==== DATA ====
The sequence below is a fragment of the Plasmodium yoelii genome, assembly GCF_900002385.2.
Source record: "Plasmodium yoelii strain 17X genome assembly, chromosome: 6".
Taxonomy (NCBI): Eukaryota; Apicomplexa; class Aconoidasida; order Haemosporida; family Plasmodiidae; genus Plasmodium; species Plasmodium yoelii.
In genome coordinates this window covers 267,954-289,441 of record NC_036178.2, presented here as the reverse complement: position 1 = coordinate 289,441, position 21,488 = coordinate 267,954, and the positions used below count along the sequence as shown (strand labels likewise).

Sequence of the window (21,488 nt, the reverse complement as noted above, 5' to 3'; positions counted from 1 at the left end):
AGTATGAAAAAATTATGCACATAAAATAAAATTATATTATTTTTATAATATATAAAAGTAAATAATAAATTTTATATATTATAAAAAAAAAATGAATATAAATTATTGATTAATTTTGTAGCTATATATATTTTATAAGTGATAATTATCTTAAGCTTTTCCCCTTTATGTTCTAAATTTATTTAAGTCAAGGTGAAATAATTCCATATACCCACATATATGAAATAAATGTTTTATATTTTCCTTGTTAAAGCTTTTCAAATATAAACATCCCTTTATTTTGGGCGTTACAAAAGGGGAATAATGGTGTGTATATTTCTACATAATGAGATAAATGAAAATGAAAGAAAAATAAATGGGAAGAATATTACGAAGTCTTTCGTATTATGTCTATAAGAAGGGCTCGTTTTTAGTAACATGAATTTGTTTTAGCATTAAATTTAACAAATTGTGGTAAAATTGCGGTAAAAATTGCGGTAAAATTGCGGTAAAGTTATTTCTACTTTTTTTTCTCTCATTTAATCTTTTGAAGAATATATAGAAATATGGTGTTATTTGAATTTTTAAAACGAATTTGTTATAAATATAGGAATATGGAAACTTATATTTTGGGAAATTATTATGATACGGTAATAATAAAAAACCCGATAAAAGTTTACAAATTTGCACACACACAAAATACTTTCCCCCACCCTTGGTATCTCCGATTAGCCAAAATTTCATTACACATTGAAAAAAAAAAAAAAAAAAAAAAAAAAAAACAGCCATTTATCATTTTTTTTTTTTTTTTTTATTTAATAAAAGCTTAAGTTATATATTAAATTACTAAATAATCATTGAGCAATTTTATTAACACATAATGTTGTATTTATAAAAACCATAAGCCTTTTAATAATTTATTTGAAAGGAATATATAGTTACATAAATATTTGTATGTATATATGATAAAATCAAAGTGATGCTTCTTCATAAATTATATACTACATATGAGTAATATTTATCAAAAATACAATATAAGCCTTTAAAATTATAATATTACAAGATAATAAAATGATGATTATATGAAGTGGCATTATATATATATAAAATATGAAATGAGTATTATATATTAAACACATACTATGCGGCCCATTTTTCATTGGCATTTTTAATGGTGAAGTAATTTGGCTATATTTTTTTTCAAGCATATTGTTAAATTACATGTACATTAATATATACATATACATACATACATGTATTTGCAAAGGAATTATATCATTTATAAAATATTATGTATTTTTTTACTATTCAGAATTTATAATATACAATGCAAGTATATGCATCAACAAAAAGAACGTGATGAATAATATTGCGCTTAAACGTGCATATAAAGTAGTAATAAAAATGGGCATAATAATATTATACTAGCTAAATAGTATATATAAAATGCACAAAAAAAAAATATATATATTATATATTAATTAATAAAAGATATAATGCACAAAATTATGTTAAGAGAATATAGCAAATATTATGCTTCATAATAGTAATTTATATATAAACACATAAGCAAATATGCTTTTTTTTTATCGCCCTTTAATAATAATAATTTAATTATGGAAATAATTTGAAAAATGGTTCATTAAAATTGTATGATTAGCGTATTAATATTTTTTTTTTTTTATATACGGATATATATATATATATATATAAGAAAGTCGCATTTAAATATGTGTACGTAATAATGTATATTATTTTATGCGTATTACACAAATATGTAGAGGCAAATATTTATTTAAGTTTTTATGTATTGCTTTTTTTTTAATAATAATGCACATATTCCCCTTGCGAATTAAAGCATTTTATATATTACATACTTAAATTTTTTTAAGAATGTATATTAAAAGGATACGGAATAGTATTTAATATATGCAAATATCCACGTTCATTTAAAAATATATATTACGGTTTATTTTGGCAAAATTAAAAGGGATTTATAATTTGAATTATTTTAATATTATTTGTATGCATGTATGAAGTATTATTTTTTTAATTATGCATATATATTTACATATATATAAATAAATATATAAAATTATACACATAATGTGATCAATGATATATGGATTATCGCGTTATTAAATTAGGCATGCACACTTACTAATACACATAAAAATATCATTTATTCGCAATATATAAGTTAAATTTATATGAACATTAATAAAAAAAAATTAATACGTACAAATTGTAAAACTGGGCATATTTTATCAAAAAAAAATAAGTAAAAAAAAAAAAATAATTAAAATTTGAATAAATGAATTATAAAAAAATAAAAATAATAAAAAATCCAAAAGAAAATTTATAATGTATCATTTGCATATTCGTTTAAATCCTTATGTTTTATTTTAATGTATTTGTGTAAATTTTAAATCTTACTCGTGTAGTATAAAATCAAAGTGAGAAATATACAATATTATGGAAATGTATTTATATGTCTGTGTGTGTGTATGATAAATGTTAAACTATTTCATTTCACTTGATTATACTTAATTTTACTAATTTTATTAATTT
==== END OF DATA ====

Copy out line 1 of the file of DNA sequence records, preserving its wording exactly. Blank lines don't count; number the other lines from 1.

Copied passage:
The sequence below is a fragment of the Plasmodium yoelii genome, assembly GCF_900002385.2.